harvest

Fall harvest is in full swing

Fall harvest of the acres and acres of corn and soybeans in the county has been in full swing for some time now when it isn’t raining. While grain farmers have a number of things to think about during harvest, one of the most important is the safety of the person behind the wheel of the combine.

Fall harvest often is more than an eight-hour-a-day job and can extend into 16-hours-or-more days — especially when it gets delayed because of the weather. That is when accidents tend to happen — when the combine or other machinery operator gets tired. Accidents can be expensive and sometimes lead to loss of life.

Then there is the decision about marketing the corn or soybeans. With all the uncertainty in the market these days, it becomes more of a problem than usual to know where and when to sell the crops.

The U.S. Department of Agriculture says that 20 percent of our production in this country is exported. That illustrates the importance of the export market and the impact on farm prices. With tariffs and trade wars started by our government, we have lost major export markets to countries like China. This has caused a drop in farm prices for both corn and soybeans from what farmers were expecting.

Trade wars usually do not help anyone. We need free, but fair, trade to get the most from our agricultural abundance and have other commodities available to us.

A high percentage of the crops grown in this county are from genetically engineered seeds. Farmers use them because they are environmentally friendly, use fewer pesticides and increase yields. They have been proven to be safe by many governmental agencies and universities.

Yet some countries, like those in the European Union, refuse to accept grains raised from genetically engineered seeds. They refuse to accept the research done in their countries and in other parts of the world that prove they are safe. That decision affects the price of grains in this country.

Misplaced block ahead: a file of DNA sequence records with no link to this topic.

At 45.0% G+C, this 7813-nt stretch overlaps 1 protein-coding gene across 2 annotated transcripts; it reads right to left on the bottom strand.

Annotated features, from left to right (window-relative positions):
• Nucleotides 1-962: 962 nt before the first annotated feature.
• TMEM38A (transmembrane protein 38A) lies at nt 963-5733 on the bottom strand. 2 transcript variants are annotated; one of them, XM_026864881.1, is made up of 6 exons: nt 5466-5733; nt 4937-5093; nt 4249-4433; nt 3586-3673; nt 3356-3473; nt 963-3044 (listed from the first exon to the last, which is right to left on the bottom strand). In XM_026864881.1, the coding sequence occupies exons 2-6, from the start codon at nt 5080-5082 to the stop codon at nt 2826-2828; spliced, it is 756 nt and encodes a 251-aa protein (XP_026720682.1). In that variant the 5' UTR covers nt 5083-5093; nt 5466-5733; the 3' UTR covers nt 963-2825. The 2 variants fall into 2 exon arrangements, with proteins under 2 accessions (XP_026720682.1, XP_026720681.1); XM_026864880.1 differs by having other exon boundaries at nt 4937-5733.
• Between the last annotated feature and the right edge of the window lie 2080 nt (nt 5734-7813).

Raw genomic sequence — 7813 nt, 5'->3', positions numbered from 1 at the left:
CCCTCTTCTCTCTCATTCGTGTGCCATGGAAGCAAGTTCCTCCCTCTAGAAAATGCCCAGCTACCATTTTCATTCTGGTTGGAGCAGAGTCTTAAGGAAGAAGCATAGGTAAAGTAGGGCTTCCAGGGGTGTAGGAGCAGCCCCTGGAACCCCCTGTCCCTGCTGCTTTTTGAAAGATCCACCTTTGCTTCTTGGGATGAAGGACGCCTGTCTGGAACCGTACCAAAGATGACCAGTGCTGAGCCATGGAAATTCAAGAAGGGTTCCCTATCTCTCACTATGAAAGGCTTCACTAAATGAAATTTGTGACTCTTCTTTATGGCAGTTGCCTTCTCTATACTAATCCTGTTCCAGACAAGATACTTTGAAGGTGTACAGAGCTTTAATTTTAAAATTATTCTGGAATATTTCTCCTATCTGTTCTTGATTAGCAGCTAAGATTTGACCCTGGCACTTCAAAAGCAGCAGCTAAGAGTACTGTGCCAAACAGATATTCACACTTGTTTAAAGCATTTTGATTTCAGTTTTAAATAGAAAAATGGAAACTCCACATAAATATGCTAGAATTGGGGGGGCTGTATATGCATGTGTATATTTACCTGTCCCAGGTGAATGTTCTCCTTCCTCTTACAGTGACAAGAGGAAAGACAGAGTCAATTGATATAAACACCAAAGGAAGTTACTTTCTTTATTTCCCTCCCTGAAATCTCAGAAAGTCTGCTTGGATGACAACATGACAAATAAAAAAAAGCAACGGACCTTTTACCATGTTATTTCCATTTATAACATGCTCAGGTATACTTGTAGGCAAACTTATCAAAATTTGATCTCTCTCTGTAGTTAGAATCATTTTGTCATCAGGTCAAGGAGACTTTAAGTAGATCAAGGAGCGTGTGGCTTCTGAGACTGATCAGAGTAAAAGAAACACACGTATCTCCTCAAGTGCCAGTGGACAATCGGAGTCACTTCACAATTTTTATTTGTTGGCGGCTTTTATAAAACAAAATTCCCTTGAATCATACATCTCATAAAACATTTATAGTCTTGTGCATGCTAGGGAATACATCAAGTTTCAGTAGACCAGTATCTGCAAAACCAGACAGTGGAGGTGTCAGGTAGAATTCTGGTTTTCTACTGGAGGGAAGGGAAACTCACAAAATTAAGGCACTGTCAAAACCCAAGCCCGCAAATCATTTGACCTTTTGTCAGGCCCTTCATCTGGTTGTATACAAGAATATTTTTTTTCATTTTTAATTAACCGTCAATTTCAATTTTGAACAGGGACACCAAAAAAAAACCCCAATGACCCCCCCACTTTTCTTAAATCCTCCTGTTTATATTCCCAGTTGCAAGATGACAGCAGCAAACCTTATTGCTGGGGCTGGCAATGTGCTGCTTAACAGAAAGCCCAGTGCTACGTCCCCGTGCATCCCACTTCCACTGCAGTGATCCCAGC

Another interesting process is now being used, called gene editing. Classic GMOs are made by introducing DNA from one plant or animal into another. Gene editing removes bits of native DNA from a plant or animal. A good example is removing the DNA that causes horns in dairy cattle making the offspring hornless.

Those who favor gene editing say it speeds up plant and animal breeding and is inherently safe. But the European Union says gene editing is a form of GMO and doesn’t consider it safe. Its refusal to accept safe, proven technology affects the development of food production and causes food to be more expensive in their countries.

One research firm in this country has been working to bring non-browning, genetically engineered apples to market. They call them “Arctic Apples.” There are a couple varieties of Arctic Apples on the market and this company hopes to have more soon.

When asked why they used apples for their research, they said apples are the third most wasted food in this country. They say apple quality is lost in every stage of the harvest and processing amounting to an estimated 40 percent loss and that their Arctic Apple has a potential to reduce that 40 percent.

Tremendous potential exists to improve both yield and quality of our crops through research and technology.

John Parker is an independent writer for the local Farm Bureaus.

Ohio Farm Bureau Mission: Working together for Ohio farmers to advance agriculture and strengthen our communities.